1 ἐξ ἀσπίδος ἐπιπαρενέβαλλον. The ordinary word for "forming line" or "taking dressing" is παρεμβάλλειν. In the other two passages where ἐπιπαρενβάλλειν is used, ἐπί has a distinct (though different) force. I think here it must mean "against," "so as to attack." And this seems to be Casaubon's interpretation.

My conclusion is that the Romans never hit the Africans, the Africans hit the Romans and not from the front.
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Re: The bow (ehrmm...CRESCENT) at Cannae
« Reply #71 on: May 24, 2020, 01:59:17 PM »

The Romans, however, going in pursuit of these troops, and hastily closing in towards the centre and the part of the enemy which was giving ground, advanced so far, that the Libyan heavy-armed troops on either wing got on their flanks. Those on the right, facing to the left, charged from the right upon the Roman flank; while those who were on the left wing faced to the right, and, dressing by the left, charged their right flank,1 the exigency of the moment suggesting to them what they ought to do. Thus it came about, as Hannibal had planned, that the Romans were caught between two hostile lines of Libyans—thanks to their impetuous pursuit of the Celts. Still they fought, though no longer in line, yet singly, or in maniples, which faced about to meet those who charged them on the flanks.

One interesting word there: 'faced about' - from στρέφω strepho - with the meaning in a military context of turn/twist about, i.e. turn 180 degrees: http://www.perseus.tufts.edu/hopper/text?doc=Perseus:abo:tlg,0032,010:11:9&lang=original

Which implies the Libyans were in the Roman rear rather than strictly speaking on their flanks.
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Re: The bow (ehrmm...CRESCENT) at Cannae
« Reply #72 on: May 24, 2020, 02:16:58 PM »
Reading the two source passages, I was struck by Livy's account of the survivors. Most flee to the two Roman camps behind the army.  Only 3000 push forward to Cannae.  So it seems most of the survivors didn't break out forwards Trasimene style, they broke out from the cavalry encirclement at the back.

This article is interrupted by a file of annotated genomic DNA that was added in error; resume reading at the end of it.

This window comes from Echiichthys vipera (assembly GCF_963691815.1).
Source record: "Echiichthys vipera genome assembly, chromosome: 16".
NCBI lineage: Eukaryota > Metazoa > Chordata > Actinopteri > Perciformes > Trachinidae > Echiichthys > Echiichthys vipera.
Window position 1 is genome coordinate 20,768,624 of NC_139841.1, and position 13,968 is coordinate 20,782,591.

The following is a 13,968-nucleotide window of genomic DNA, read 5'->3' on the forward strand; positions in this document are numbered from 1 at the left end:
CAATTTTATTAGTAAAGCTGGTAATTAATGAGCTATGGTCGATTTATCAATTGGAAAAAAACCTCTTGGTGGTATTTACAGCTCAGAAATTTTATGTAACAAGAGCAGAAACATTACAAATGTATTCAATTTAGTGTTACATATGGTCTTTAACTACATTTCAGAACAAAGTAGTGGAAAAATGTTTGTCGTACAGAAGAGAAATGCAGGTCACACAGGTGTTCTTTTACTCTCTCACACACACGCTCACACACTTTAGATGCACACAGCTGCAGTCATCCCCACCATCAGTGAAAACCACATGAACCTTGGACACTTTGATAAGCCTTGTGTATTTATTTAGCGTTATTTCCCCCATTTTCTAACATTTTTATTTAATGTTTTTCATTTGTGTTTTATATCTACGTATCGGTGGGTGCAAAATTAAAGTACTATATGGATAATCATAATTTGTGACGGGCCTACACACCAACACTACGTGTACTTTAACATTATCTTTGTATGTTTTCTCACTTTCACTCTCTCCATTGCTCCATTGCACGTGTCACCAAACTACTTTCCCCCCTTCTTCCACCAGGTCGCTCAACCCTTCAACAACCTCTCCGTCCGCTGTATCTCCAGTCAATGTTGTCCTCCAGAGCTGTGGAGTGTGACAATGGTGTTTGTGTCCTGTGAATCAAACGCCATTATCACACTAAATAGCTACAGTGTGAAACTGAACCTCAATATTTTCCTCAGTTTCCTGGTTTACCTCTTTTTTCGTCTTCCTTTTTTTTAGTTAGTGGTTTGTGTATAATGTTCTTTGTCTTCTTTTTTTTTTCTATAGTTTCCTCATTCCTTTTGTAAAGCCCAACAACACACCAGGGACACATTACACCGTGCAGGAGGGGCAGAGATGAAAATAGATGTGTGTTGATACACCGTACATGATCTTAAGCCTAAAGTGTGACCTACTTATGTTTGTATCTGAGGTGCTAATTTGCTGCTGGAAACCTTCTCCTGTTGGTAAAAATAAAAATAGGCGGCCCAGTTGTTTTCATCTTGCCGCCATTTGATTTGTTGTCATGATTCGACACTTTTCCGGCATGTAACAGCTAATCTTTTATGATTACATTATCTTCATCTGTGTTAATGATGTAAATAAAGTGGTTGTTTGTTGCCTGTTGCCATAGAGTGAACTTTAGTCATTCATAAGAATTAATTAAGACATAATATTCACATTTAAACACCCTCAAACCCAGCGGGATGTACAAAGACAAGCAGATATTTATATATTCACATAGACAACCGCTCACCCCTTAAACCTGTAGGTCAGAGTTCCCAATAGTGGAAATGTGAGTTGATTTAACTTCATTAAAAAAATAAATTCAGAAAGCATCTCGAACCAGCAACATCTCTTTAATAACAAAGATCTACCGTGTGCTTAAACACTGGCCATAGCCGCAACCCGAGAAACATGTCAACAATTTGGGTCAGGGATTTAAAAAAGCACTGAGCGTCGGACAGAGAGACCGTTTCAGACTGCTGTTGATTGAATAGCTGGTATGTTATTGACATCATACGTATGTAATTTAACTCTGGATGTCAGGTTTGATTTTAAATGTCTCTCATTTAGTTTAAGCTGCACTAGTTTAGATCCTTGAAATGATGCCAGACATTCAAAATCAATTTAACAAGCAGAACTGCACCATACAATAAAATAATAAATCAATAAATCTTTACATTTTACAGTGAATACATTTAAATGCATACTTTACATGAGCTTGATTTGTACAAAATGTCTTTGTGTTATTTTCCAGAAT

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Re: The bow (ehrmm...CRESCENT) at Cannae
« Reply #73 on: May 24, 2020, 08:45:43 PM »
Working on the Spanish being about 4,000 strong and the Gauls 16,000 strong, we need a means of having a front line of alternating Gallic and Spanish speira, which means the Gauls and Spanish are in equal numbers in the crescent line.

If we can take Polybios' "alternately" (enallax) absolutely literally (G:S:G:S ...), rather than meaning just "intermixed"; and as applying to the whole line and not just, for instance, the central portion.

And if Gallic and Spanish speirai were of the same strength.

And if Gallic and Spanish speirai formed up in the same number of ranks.

I submit that none of the above are certain.
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Re: The bow (ehrmm...CRESCENT) at Cannae
« Reply #74 on: May 24, 2020, 08:49:18 PM »
Working on the Spanish being about 4,000 strong and the Gauls 16,000 strong, we need a means of having a front line of alternating Gallic and Spanish speira, which means the Gauls and Spanish are in equal numbers in the crescent line.

If we can take Polybios' "alternately" (enallax) absolutely literally (G:S:G:S ...), rather than meaning just "intermixed"; and as applying to the whole line and not just, for instance, the central portion.

And if Gallic and Spanish speirai were of the same strength.

And if Gallic and Spanish speirai formed up in the same number of ranks.

I submit that none of the above are certain.

OK, but we still need a thin crescent and that second line behind it (unless, as Richard says, I got Livy's Latin completely wrong).